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Arsha (community development block)

Community development block
Arsha is located in West Bengal
Coordinates: 23°19′52.0″N 86°10′20.3″E / 23.331111°N 86.172306°E / 23.331111; 86.172306
Country India
StateWest Bengal
Parliamentary constituencyPurulia
Assembly constituencyBalarampur, Baghmundi, Joypur
 • Total375.04 km2 (144.80 sq mi)
 • Total154,736
 • Density410/km2 (1,100/sq mi)
Time zoneUTC+5.30 (IST)
723216 (Arsha)
723154 (Sirkabad)
Telephone/STD code03254
Vehicle registrationWB-55, WB-56
Literacy Rate54.78%

Arsha is a community development block that forms an administrative division in Purulia Sadar West subdivision of Purulia district in the Indian state of West Bengal.



The Jaina Bhagavati-Sutra of 5th century AD mentions that Purulia was one of the sixteen mahajanapadas and was a part of the kingdom known as Vajra-bhumi in ancient times. In 1833, Manbhum district was carved out of Jungle Mahals district, with headquarters at Manbazar. In 1838, the headquarters was transferred to Purulia. In 1956, Manbhum district was partitioned between Bihar and West Bengal under the States Reorganization Act and the Bihar and West Bengal (Transfer of Territories) Act 1956.[1]

Red corridor

106 districts spanning 10 states across India, described as being part of the Left Wing Extremism activities, constitutes the Red corridor. In West Bengal the districts of Paschim Medinipur, Bankura, Purulia and Birbhum are part of the Red corridor. However, as of July 2016, there had been no reported incidents of Maoist related activities from these districts for the previous 4 years.[2]

The CPI (Maoist) extremism affected CD Blocks in Purulia district were: Jhalda I, Jhalda II, Arsha, Baghmundi, Balarampur, Barabazar, Manbazar II and Bandwan.[3] Certain reports also included Manbazar I and Joypur CD Blocks and some times indicted the whole of Purulia district.[4]

The Lalgarh movement, which started attracting attention after the failed assassination attempt on Buddhadeb Bhattacharjee, then chief minister of West Bengal, in the Salboni area of Paschim Medinipur district, on 2 November 2008 and the police action that followed, had also spread over to these areas.[5] The movement was not just a political struggle but an armed struggle that concurrently took the look of a social struggle. A large number of CPI (M) activists were killed. Although the epi-centre of the movement was Lalgarh, it was spread across 19 police stations in three adjoining districts – Paschim Medinipur, Bankura and Purulia, all thickly forested and near the border with Jharkhand. The deployment of CRPF and other forces started on 11 June 2009. The movement came to an end after the 2011 state assembly elections and change of government in West Bengal. The death of Kishenji, the Maoist commander, on 24 November 2011 was the last major landmark.[5][6]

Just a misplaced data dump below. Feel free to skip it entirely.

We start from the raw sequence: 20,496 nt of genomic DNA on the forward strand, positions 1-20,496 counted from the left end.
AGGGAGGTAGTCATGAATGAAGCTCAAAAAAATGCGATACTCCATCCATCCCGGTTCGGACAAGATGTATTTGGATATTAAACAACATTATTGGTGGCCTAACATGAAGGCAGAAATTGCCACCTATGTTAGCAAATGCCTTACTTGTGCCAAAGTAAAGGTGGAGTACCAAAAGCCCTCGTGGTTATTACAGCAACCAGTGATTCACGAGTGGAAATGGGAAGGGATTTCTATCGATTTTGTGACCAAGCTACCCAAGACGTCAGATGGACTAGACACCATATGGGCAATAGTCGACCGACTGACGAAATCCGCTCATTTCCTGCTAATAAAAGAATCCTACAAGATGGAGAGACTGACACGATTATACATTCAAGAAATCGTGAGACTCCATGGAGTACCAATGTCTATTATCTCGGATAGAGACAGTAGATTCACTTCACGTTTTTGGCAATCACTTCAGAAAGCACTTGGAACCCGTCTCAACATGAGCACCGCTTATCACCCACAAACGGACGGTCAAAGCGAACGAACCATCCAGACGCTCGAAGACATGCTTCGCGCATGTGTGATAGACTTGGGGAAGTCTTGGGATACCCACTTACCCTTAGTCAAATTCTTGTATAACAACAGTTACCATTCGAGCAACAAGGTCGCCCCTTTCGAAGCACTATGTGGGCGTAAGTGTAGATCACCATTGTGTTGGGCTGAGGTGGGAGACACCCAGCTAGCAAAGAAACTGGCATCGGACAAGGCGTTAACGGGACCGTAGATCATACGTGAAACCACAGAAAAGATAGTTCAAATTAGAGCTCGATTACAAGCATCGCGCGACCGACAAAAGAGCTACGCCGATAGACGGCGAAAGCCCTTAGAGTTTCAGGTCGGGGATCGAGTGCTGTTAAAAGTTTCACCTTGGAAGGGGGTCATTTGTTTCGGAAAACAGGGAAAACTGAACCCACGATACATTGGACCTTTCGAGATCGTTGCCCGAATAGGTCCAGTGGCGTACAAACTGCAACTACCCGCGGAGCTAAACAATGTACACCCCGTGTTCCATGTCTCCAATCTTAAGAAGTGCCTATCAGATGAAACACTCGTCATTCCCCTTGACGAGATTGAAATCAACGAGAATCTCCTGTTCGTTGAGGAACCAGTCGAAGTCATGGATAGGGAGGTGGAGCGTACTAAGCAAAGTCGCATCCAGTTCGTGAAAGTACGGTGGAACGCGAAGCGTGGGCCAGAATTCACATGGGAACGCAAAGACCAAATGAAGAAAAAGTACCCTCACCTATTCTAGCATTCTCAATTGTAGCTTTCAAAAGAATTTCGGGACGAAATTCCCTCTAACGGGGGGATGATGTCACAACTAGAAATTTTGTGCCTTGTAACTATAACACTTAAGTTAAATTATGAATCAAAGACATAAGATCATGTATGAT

Arsha is located at 23°19′52.0″N 86°10′20.3″E / 23.331111°N 86.172306°E / 23.331111; 86.172306.

Arsha CD Block is bounded by Joypur CD Block on a part of the north, Purulia I on a part of the north and on the east, Barabazar, Balarampur and Baghmundi CD Blocks on the south, and Jhalda II CD Block on the west.

It is located 30 km from Purulia, the district headquarters.

Arsha CD Block is located in the central part of the district. The Kangsabati River forms the boundary between Arsha and Joypur and Purulia I CD Blocks. The upper Kangsabati basin has undulating land and the elevation rises from 200 to 300 m and the general slope is from west to east and south-east.[7]

Arsha CD Block has an area of 375.04 km2. It has 1 panchayat samity, 8 gram panchayats, 101 gram sansads (village councils), 96 mouzas and 95 inhabited villages. Arsha police station serves this block.[8] Headquarters of this CD Block are at Sirkabad.[9]

Gram panchayats of Arsha block/panchayat samiti are: Arsha, Beldih, Chatuhansa, Hensla, Hetgugui, Mankiari, Puara and Sirkabad.[10] There are 84 mouzas in Arsha Block according to



As per the 2011 Census of India Arsha CD Block had a total population of 154,736, all of which were rural. There were 78,398 (51%) males and 76,338 (49%) females. Population below 6 years was 26,208. Scheduled Castes numbered 18,294 (11.82%) and Scheduled Tribes numbered 33,568 (21.69%).[11]

As per 2001 census, Arsha block had a total population of 129,108, out of which 65,996 were males and 63,112 were females. Arsha block registered a population growth of 15.36 per cent during the 1991-2001 decade. Decadal growth for Purulia district was 13.96 per cent.[12] Decadal growth in West Bengal was 17.84 per cent.[13]

Large villages (with 4,000+ population) in Arsha CD Block are (2011 census figures in brackets): Arsha (5,958), Palpal (5,511), Rangamati (4,365), Sirkabad (6,288), Chatuhansa (4,388), Hesla (4,574) and Satra (5,857).[11]

Other villages in Arsha CD Block are (2011 census figures in brackets): Puara (3,900), Beldi (3,337), Mankiari (1,784) and Hetgugui (3,029).[11]


As per the 2011 census the total number of literates in Arsha CD Block was 70,413 (54.78% of the population over 6 years) out of which males numbered 45,876 (70.36% of the male population over 6 years) and females numbered 24,537 (38.75%) of the female population over 6 years). The gender disparity (the difference between female and male literacy rates) was 31.61%.[11]

See also – List of West Bengal districts ranked by literacy rate

Languages and Religion

Bengali is the local language in these areas.